Root Canal Therapy

Root canal or endodontic treatment is the process of removing infected, injured or dead pulp from your tooth. The pulp is located inside the hard layers of each tooth and is made up of nerves and blood vessels that help your tooth to grow and develop.

Deep decay, repeated dental procedures, large fillings or any filling placed in closed proximity to the pulp, faulty crowns, or a crack or chip in the tooth can all cause inflammation or infection of the pulp. In addition, trauma to a tooth may cause pulp damage even if the tooth has no visible chips or cracks. If pulp inflammation or infection is left untreated, it can cause pain or lead to an abscess.

Instead of extracting the tooth, a root canal may be performed in order to remove the infection and return the tooth to a comfortable functioning state that facilitates its preservation,

Symptoms of the infection can be identified as visible injury or swelling of the tooth, sensitivity to temperature or pain in the tooth and gums.

Signs and symptoms that a root canal is needed:

  • Throbbing pain
  • Severe toothache when pressure is applied or during chewing
  • Prolonged sensitivity to hot or cold
  • Swelling and tenderness in nearby gums
  • A persistent or recurring pimple on the gums,
  • Discoloration of the tooth
  • Sometimes no symptoms are present!

How is the root canal treatment done?

A root canal treatment may be performed in one or more appointment, depending of the complexity of the canal system, number of canals and the severity of the infection.

  1. The first step in the procedure is to take an X-ray to see the shape of the root canals and determine if there are any signs of infection in a surrounding bone. Different tests may be performed to evaluate the condition of the pulp.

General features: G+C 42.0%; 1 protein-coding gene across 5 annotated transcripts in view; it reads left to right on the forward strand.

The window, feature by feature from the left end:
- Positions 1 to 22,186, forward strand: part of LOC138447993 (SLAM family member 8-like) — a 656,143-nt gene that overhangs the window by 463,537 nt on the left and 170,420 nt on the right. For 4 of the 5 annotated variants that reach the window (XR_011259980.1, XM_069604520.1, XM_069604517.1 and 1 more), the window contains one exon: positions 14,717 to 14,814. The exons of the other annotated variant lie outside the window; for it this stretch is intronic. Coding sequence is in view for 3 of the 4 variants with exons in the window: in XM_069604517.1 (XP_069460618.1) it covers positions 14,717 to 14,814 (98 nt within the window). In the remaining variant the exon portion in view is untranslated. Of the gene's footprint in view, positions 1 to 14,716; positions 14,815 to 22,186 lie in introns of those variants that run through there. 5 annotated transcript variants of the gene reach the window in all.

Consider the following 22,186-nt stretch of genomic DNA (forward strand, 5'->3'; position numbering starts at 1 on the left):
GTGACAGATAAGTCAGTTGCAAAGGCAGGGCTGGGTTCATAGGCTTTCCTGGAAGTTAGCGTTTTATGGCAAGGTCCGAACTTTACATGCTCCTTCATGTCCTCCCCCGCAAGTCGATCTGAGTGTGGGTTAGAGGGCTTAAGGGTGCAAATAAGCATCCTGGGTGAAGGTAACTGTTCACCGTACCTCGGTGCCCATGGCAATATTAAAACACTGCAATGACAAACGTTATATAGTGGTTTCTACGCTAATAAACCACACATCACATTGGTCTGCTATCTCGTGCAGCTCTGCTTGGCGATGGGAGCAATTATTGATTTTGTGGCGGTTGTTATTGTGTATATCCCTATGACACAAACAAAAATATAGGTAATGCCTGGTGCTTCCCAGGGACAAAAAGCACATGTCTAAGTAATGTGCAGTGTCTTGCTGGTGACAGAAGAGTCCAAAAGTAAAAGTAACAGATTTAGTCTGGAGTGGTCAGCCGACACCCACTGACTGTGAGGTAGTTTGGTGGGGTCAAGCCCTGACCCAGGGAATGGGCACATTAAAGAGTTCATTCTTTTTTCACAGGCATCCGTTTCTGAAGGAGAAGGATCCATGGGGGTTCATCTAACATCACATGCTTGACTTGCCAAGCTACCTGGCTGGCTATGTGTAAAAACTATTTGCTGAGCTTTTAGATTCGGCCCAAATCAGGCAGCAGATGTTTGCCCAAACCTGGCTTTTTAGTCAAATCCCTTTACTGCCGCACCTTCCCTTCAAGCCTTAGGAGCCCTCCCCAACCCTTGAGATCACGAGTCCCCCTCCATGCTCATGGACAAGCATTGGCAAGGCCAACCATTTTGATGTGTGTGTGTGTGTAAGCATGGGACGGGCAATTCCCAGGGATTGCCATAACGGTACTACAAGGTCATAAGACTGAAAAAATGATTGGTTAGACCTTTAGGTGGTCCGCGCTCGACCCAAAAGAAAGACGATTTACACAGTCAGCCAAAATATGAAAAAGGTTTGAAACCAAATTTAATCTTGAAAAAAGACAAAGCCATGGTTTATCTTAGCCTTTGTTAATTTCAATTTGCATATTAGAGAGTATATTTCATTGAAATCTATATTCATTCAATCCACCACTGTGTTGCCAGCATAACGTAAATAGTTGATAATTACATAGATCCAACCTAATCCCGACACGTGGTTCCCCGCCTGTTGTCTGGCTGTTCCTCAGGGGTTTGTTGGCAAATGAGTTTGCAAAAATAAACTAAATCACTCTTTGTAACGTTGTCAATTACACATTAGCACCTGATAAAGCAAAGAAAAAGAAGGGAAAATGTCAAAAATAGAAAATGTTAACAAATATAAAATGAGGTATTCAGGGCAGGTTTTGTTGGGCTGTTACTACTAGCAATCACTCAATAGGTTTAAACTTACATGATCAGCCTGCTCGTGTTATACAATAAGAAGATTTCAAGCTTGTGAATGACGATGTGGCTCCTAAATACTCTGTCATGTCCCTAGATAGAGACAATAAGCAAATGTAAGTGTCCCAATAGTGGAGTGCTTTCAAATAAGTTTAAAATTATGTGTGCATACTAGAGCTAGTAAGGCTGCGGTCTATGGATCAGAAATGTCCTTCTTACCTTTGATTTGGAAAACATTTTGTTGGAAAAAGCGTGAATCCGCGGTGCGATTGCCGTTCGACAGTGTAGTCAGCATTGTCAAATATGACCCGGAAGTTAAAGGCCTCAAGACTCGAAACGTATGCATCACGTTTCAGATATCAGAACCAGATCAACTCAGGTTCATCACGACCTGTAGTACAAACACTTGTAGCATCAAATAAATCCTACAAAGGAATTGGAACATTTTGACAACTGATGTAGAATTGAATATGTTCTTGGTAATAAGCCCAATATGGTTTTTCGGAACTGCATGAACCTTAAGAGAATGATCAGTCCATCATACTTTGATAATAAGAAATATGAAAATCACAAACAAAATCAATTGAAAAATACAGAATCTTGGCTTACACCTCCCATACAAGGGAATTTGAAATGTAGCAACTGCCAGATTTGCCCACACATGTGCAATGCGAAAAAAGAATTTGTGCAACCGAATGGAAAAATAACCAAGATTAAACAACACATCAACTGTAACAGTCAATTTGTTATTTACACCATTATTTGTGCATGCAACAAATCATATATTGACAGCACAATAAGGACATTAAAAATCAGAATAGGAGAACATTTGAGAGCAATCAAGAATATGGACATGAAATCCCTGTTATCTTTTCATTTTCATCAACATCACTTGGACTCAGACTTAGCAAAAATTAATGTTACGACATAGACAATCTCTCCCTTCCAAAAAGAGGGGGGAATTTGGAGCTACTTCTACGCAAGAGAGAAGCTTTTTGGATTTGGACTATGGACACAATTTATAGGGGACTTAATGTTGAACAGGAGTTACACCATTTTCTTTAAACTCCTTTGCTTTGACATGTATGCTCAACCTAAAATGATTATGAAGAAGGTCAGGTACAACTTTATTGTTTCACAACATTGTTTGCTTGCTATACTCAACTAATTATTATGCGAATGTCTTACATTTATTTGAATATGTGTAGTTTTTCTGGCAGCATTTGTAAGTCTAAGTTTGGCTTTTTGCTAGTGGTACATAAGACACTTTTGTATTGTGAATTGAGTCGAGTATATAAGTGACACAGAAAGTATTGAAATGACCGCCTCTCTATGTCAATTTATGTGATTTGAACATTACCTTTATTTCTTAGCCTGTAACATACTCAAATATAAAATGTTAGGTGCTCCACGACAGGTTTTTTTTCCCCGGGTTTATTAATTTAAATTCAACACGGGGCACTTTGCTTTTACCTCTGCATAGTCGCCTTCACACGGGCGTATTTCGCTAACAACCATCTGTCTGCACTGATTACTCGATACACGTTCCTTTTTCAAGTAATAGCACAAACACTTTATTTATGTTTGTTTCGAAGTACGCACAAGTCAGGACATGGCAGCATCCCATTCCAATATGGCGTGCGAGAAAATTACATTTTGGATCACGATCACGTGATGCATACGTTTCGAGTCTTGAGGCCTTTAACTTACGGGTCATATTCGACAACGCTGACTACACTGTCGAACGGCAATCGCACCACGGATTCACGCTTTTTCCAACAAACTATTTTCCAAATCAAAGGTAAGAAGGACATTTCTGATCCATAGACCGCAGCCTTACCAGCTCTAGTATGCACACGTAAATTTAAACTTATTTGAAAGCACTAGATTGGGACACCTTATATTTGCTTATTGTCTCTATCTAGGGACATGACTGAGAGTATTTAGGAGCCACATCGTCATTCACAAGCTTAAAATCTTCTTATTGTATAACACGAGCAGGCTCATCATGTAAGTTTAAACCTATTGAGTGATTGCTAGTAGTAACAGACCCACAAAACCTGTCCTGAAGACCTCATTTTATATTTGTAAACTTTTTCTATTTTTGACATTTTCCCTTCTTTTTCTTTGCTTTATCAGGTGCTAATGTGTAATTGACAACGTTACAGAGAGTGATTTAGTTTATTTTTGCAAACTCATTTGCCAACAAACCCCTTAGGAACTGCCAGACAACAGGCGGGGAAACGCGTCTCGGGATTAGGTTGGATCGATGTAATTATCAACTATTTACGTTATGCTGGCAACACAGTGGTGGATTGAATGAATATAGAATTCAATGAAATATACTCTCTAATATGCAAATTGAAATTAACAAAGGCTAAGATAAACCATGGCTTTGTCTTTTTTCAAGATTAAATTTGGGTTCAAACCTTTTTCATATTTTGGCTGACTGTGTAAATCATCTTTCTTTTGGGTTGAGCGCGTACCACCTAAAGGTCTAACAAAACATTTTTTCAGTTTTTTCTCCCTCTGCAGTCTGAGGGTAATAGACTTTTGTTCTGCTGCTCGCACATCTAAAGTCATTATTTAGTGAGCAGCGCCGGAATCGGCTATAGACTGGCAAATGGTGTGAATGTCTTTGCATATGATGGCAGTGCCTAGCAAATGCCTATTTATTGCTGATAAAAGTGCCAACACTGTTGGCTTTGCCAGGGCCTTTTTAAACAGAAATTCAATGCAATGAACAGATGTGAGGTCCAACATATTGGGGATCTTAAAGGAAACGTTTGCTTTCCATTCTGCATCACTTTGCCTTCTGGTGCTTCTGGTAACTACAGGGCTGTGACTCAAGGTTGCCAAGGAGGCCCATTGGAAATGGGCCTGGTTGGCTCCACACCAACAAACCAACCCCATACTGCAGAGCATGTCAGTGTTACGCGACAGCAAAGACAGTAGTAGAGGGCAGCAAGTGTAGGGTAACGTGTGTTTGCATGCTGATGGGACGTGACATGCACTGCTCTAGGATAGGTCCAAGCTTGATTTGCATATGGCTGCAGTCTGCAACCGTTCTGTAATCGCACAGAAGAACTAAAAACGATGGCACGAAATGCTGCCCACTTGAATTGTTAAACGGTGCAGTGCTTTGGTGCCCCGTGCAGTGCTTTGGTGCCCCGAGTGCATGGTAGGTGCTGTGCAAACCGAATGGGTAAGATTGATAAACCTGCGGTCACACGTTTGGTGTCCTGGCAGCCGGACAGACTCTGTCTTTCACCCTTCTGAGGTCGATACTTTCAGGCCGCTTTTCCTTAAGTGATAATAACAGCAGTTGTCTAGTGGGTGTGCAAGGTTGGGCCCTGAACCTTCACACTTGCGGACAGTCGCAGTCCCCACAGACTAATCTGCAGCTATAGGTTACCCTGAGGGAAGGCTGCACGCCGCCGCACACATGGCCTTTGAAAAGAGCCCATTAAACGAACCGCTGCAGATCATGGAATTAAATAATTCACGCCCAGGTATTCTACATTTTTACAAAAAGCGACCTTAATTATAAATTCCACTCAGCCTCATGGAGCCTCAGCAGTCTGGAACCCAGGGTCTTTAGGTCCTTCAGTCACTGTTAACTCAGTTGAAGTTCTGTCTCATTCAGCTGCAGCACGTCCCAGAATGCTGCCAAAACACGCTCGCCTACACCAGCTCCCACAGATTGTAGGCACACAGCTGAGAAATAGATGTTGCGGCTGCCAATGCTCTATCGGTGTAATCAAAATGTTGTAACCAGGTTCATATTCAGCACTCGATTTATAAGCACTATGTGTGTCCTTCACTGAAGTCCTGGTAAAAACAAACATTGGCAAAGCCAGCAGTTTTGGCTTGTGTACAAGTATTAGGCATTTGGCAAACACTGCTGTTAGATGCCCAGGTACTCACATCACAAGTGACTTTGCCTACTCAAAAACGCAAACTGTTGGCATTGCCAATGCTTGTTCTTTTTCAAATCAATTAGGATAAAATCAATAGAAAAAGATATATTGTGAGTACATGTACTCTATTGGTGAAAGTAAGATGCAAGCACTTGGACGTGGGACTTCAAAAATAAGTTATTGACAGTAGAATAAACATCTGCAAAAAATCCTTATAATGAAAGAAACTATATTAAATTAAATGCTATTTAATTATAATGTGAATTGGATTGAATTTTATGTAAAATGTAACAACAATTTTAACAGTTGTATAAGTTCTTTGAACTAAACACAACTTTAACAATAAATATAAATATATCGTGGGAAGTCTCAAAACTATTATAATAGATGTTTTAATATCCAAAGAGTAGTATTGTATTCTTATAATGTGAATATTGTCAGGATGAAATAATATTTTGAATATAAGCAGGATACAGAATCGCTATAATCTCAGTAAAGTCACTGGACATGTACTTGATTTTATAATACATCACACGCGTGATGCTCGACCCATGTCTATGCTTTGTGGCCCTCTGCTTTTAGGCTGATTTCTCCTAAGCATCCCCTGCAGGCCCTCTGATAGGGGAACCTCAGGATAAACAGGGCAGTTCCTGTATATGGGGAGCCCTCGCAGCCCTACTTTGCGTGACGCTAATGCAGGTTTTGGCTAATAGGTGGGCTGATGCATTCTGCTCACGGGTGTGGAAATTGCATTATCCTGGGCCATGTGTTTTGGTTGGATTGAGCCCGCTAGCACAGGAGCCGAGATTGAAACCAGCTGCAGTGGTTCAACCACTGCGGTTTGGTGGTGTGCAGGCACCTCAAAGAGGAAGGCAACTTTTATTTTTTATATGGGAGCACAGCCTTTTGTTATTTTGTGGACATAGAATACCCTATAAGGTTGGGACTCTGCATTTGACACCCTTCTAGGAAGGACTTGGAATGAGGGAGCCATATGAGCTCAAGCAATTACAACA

2. Local anesthesia will be used to numb the area near the tooth. A dental rubber dam is applied around the tooth being treated to protect it from bacteria in your saliva during treatment and to keep the area clean and dry.
  3. An opening is made into the top of the tooth in order to gain access into the root canal system and the damaged pulp.
  4. Very fine dental instrument called files are used in a specific sequence to remove the infected pulp and clean and shape the canals system. Disinfectants are periodically flushed into the canals to remove all the debris.
  5. After the canal has been cleaned, a rubber like material called gutta-percha is placed in the canals to fill and seal them.
  6. The opening of the tooth is then sealed with either a temporary or permanent filling at this time.

Remember! (what else you should know)

  • For the first few days after treatment, your tooth may feel sensitive, especially if there was pain or infection before the procedure. This discomfort can be relieved and be controlled by taking pain medication. Most patients can return to normal activities the next day.
  • Avoid chewing firmly or biting hard on the treated tooth until you have had it restored. The tooth is susceptible to fracture and a full restoration must be placed as soon as possible.
  • After a root canal therapy, a crown, crown and post, or other restoration often needs to be placed on the tooth to protect it, to prevent it from breaking and to restore it to full function. Our team will discuss the need for any additional dental work with you.

Root canal retreatment

Most root canal treatments are successful. But in some rare cases, a second root canal treatment is needed. This is called a retreatment. When retreating a tooth, the root canal filling material is taken out, and the canal is recleaned, reshaped and refilled.